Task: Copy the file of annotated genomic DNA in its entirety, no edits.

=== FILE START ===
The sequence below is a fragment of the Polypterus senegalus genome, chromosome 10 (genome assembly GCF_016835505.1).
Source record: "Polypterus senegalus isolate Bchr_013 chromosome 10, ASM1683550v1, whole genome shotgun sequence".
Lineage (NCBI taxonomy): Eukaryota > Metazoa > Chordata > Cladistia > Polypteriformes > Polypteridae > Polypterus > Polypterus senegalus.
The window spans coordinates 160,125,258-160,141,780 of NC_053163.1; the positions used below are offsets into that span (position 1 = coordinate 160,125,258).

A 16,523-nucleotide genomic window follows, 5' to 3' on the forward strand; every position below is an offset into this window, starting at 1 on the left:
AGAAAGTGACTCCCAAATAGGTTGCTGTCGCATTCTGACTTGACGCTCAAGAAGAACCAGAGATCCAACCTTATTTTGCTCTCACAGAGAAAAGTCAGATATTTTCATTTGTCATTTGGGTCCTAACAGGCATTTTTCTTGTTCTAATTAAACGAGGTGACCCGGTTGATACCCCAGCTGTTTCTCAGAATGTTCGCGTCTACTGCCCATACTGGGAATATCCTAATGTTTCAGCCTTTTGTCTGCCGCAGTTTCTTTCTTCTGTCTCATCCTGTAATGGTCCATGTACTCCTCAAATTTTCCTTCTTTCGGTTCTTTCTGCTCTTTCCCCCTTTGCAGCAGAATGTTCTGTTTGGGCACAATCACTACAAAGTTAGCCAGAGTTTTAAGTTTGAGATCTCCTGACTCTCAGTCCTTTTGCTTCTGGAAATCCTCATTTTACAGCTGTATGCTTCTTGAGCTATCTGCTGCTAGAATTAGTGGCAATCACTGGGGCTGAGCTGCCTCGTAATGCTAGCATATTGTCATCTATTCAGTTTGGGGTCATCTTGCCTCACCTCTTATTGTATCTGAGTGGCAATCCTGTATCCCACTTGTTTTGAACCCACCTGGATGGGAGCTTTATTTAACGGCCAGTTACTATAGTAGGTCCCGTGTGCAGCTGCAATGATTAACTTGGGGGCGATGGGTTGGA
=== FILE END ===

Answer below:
The sequence below is a fragment of the Polypterus senegalus genome, chromosome 10 (genome assembly GCF_016835505.1).
Source record: "Polypterus senegalus isolate Bchr_013 chromosome 10, ASM1683550v1, whole genome shotgun sequence".
Lineage (NCBI taxonomy): Eukaryota > Metazoa > Chordata > Cladistia > Polypteriformes > Polypteridae > Polypterus > Polypterus senegalus.
The window spans coordinates 160,125,258-160,141,780 of NC_053163.1; the positions used below are offsets into that span (position 1 = coordinate 160,125,258).

A 16,523-nucleotide genomic window follows, 5' to 3' on the forward strand; every position below is an offset into this window, starting at 1 on the left:
AGAAAGTGACTCCCAAATAGGTTGCTGTCGCATTCTGACTTGACGCTCAAGAAGAACCAGAGATCCAACCTTATTTTGCTCTCACAGAGAAAAGTCAGATATTTTCATTTGTCATTTGGGTCCTAACAGGCATTTTTCTTGTTCTAATTAAACGAGGTGACCCGGTTGATACCCCAGCTGTTTCTCAGAATGTTCGCGTCTACTGCCCATACTGGGAATATCCTAATGTTTCAGCCTTTTGTCTGCCGCAGTTTCTTTCTTCTGTCTCATCCTGTAATGGTCCATGTACTCCTCAAATTTTCCTTCTTTCGGTTCTTTCTGCTCTTTCCCCCTTTGCAGCAGAATGTTCTGTTTGGGCACAATCACTACAAAGTTAGCCAGAGTTTTAAGTTTGAGATCTCCTGACTCTCAGTCCTTTTGCTTCTGGAAATCCTCATTTTACAGCTGTATGCTTCTTGAGCTATCTGCTGCTAGAATTAGTGGCAATCACTGGGGCTGAGCTGCCTCGTAATGCTAGCATATTGTCATCTATTCAGTTTGGGGTCATCTTGCCTCACCTCTTATTGTATCTGAGTGGCAATCCTGTATCCCACTTGTTTTGAACCCACCTGGATGGGAGCTTTATTTAACGGCCAGTTACTATAGTAGGTCCCGTGTGCAGCTGCAATGATTAACTTGGGGGCGATGGGTTGGA